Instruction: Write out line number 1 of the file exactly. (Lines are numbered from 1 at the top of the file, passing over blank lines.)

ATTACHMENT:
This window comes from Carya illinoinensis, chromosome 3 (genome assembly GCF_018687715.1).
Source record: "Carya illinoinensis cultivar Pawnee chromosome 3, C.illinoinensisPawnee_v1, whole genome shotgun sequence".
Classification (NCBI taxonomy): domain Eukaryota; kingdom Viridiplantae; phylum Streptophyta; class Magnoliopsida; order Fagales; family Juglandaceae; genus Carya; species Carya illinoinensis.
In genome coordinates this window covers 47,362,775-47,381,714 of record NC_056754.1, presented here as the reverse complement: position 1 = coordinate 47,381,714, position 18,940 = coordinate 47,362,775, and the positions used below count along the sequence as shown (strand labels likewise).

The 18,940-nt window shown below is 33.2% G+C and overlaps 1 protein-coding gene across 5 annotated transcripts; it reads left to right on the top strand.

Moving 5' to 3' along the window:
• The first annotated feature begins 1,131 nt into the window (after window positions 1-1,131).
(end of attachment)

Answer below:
This window comes from Carya illinoinensis, chromosome 3 (genome assembly GCF_018687715.1).